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563 Phil. 453


[ A. C. NO. 7504, November 23, 2007 ]




Before Us is a Complaint[1] for Disbarment filed by complainant Virginia Villaflores against respondent Atty. Sinamar Limos, charging the latter with Gross Negligence and Dereliction of Duty.

Complainant Virginia Villaflores is the defendant in Civil Case No. 1218-BG entitled, “Spouses Sanchez represented by Judith Medina vs. Spouses Villaflores,” filed before the Regional Trial Court (RTC) of Bauang, La Union, Branch 33.

Receiving an unfavorable judgment, complainant sought the help of the Public Attorney’s Office (PAO) to appeal her case to the Court of Appeals. The PAO filed for her a Notice of Appeal with the RTC.

On 1 September 2004, complainant received a copy of a Notice[2] from the Court of Appeals requiring her to file her appellant’s brief within 45 days from receipt thereof.

Immediately thereafter, complainant approached respondent, who had previously handled her son’s case, to file on her behalf the required appellant’s brief. Since respondent agreed to handle the appeal, complainant handed to respondent on 8 September 2004 the amount of P10,000.00 as partial payment of the latter’s acceptance fee of P20,000.00, together with the entire records of the case. The following day, on 9 September 2004, complainant paid the balance of respondent’s acceptance fee in the amount of P10,000.00. These payments were duly receipted and acknowledged[3] by the respondent.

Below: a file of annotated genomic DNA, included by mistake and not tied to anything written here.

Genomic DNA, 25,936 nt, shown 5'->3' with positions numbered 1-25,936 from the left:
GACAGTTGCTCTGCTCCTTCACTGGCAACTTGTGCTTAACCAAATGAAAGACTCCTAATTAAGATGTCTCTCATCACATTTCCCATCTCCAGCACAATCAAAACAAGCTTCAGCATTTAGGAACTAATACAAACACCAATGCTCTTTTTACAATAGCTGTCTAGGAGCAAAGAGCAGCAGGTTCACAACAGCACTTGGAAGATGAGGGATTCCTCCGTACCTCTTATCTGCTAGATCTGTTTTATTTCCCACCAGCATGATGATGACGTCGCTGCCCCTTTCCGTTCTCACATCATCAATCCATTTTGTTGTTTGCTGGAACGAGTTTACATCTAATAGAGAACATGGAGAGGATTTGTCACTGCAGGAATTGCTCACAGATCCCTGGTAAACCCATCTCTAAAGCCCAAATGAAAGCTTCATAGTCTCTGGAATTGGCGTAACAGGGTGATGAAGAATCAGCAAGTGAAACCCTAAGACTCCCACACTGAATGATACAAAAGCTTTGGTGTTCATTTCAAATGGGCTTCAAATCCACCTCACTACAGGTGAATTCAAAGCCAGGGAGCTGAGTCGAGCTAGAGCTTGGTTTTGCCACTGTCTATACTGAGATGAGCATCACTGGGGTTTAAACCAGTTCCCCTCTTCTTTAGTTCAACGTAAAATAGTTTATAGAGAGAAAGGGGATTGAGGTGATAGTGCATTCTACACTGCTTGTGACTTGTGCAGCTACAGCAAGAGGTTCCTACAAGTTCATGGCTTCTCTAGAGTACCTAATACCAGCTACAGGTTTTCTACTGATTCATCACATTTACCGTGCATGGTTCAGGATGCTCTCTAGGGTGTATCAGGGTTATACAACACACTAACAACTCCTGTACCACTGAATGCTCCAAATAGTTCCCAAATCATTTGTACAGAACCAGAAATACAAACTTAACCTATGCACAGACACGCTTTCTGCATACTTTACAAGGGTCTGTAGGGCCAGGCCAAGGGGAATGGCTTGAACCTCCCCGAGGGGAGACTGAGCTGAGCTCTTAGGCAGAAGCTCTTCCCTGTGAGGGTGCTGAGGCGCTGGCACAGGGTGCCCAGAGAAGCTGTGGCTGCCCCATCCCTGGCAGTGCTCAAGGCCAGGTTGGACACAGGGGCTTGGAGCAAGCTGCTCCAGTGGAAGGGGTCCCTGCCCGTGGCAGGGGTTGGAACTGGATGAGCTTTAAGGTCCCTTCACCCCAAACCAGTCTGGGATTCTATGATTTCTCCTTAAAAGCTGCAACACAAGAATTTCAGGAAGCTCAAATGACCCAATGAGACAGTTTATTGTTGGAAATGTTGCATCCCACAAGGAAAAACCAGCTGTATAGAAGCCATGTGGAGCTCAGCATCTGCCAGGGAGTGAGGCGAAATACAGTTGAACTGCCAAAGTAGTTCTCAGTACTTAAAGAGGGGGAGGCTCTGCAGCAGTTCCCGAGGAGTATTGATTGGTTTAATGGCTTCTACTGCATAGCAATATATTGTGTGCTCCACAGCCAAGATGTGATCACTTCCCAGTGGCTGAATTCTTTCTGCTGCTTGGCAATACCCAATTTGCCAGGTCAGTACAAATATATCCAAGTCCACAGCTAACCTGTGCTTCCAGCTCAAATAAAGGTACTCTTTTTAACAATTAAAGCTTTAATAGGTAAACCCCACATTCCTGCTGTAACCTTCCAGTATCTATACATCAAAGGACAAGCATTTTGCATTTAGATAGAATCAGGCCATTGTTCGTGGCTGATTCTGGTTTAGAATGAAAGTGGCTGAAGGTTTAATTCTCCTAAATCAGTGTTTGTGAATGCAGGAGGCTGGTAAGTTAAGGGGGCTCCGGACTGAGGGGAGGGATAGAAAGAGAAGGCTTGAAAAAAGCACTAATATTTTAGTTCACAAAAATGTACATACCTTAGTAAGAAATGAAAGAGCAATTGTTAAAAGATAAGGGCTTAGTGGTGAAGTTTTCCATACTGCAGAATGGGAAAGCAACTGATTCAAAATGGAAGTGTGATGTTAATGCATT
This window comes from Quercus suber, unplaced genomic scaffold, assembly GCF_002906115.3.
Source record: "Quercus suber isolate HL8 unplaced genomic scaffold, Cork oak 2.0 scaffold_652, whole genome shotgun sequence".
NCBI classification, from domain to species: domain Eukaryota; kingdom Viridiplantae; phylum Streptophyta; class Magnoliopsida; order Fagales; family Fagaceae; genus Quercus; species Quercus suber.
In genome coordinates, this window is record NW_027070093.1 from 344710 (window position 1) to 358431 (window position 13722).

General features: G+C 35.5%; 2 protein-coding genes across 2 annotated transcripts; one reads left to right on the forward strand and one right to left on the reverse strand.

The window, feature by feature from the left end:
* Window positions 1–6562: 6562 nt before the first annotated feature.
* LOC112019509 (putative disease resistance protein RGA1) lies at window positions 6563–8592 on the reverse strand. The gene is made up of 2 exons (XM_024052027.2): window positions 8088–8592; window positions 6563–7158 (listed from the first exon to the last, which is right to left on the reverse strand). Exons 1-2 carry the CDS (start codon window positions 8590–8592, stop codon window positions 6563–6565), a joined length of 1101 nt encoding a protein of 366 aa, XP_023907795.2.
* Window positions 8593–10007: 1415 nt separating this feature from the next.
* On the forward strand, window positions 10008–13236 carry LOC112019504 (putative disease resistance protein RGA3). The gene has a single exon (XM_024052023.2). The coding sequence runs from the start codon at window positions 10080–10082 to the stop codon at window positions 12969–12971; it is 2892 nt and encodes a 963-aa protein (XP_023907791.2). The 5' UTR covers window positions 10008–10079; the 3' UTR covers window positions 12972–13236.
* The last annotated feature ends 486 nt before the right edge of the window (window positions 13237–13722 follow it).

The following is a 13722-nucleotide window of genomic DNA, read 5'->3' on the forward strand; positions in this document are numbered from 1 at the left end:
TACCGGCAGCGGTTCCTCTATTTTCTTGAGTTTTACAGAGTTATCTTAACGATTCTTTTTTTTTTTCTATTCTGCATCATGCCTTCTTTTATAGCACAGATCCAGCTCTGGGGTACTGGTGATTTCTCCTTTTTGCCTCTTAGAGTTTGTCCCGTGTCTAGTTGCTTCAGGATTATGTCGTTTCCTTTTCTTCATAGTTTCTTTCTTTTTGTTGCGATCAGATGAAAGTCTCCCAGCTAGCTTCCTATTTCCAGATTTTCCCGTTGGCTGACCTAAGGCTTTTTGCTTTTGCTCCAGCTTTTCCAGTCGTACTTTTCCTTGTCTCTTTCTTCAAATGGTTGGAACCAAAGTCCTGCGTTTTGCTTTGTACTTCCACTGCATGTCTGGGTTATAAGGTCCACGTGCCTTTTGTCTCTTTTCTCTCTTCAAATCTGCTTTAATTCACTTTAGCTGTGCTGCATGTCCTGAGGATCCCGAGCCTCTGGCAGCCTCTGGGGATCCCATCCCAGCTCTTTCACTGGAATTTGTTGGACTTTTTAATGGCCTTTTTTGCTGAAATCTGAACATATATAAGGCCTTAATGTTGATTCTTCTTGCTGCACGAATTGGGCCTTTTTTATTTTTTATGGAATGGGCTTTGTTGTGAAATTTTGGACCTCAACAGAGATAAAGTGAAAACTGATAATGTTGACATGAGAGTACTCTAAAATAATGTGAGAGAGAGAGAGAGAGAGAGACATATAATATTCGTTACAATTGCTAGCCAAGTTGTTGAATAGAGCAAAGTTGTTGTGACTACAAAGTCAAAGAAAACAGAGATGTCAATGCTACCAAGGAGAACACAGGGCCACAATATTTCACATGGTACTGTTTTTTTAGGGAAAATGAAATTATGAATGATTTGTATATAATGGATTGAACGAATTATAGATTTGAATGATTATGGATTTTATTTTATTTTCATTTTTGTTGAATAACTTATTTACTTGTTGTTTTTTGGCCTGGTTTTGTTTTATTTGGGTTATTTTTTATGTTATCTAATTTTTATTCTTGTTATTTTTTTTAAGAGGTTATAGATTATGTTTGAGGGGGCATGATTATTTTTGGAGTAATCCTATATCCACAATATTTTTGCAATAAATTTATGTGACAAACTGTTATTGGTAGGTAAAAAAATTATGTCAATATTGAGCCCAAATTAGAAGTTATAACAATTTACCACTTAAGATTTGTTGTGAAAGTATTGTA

On 21 September 2004, an Employment Contract[4] was executed between complainant and respondent whereby the former formally engaged the latter’s professional services. Upon the execution of said contract, complainant again paid the respondent the amount of P2,000.00 for miscellaneous expenses.[5]

On 14 January 2005, complainant received a copy of a Resolution[6] dated 6 January 2005 issued by the Court of Appeals dismissing her appeal for failure to file her appellant’s brief within the reglementary period. Thus, on 17 January 2005, complainant went to respondent’s office but failed to see respondent.

After several unsuccessful attempts to talk to the respondent, complainant went to Manila on 18 January 2005 to seek help from another lawyer who agreed to handle the case for her. On 19 January 2005, complainant went back to the respondent’s office to retrieve the records of her case. Respondent allegedly refused to talk to her.

Aggrieved by respondent’s actuations, complainant filed the instant administrative complaint against respondent.